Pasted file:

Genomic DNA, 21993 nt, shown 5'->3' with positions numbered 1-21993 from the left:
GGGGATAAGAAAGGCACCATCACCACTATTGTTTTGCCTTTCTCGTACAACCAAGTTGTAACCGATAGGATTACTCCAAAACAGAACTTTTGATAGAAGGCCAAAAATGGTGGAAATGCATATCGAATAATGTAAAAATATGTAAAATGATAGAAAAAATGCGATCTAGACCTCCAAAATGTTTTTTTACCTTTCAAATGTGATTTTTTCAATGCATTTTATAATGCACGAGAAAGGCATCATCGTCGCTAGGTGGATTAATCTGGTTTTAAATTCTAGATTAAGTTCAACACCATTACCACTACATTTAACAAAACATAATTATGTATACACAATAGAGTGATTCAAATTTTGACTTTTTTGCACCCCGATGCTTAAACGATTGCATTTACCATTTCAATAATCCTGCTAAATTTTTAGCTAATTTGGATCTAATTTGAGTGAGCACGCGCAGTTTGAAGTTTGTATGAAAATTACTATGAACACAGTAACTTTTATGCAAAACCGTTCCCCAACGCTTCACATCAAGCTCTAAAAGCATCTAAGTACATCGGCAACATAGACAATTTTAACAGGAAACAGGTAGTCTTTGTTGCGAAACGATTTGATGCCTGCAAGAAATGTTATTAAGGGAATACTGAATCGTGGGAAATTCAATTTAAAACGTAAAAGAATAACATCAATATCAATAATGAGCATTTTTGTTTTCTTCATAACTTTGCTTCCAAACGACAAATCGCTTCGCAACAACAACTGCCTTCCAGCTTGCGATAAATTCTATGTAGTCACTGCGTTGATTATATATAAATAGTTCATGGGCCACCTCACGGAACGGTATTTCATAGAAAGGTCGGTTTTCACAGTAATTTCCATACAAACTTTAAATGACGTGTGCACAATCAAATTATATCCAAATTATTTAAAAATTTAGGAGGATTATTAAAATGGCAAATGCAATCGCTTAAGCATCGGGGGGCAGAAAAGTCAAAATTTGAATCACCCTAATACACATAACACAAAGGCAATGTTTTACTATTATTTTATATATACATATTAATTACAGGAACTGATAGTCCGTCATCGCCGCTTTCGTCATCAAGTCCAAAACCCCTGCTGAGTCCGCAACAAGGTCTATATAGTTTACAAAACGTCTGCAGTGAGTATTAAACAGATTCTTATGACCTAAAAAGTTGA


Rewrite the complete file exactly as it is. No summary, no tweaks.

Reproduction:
Genomic DNA, 21993 nt, shown 5'->3' with positions numbered 1-21993 from the left:
GGGGATAAGAAAGGCACCATCACCACTATTGTTTTGCCTTTCTCGTACAACCAAGTTGTAACCGATAGGATTACTCCAAAACAGAACTTTTGATAGAAGGCCAAAAATGGTGGAAATGCATATCGAATAATGTAAAAATATGTAAAATGATAGAAAAAATGCGATCTAGACCTCCAAAATGTTTTTTTACCTTTCAAATGTGATTTTTTCAATGCATTTTATAATGCACGAGAAAGGCATCATCGTCGCTAGGTGGATTAATCTGGTTTTAAATTCTAGATTAAGTTCAACACCATTACCACTACATTTAACAAAACATAATTATGTATACACAATAGAGTGATTCAAATTTTGACTTTTTTGCACCCCGATGCTTAAACGATTGCATTTACCATTTCAATAATCCTGCTAAATTTTTAGCTAATTTGGATCTAATTTGAGTGAGCACGCGCAGTTTGAAGTTTGTATGAAAATTACTATGAACACAGTAACTTTTATGCAAAACCGTTCCCCAACGCTTCACATCAAGCTCTAAAAGCATCTAAGTACATCGGCAACATAGACAATTTTAACAGGAAACAGGTAGTCTTTGTTGCGAAACGATTTGATGCCTGCAAGAAATGTTATTAAGGGAATACTGAATCGTGGGAAATTCAATTTAAAACGTAAAAGAATAACATCAATATCAATAATGAGCATTTTTGTTTTCTTCATAACTTTGCTTCCAAACGACAAATCGCTTCGCAACAACAACTGCCTTCCAGCTTGCGATAAATTCTATGTAGTCACTGCGTTGATTATATATAAATAGTTCATGGGCCACCTCACGGAACGGTATTTCATAGAAAGGTCGGTTTTCACAGTAATTTCCATACAAACTTTAAATGACGTGTGCACAATCAAATTATATCCAAATTATTTAAAAATTTAGGAGGATTATTAAAATGGCAAATGCAATCGCTTAAGCATCGGGGGGCAGAAAAGTCAAAATTTGAATCACCCTAATACACATAACACAAAGGCAATGTTTTACTATTATTTTATATATACATATTAATTACAGGAACTGATAGTCCGTCATCGCCGCTTTCGTCATCAAGTCCAAAACCCCTGCTGAGTCCGCAACAAGGTCTATATAGTTTACAAAACGTCTGCAGTGAGTATTAAACAGATTCTTATGACCTAAAAAGTTGA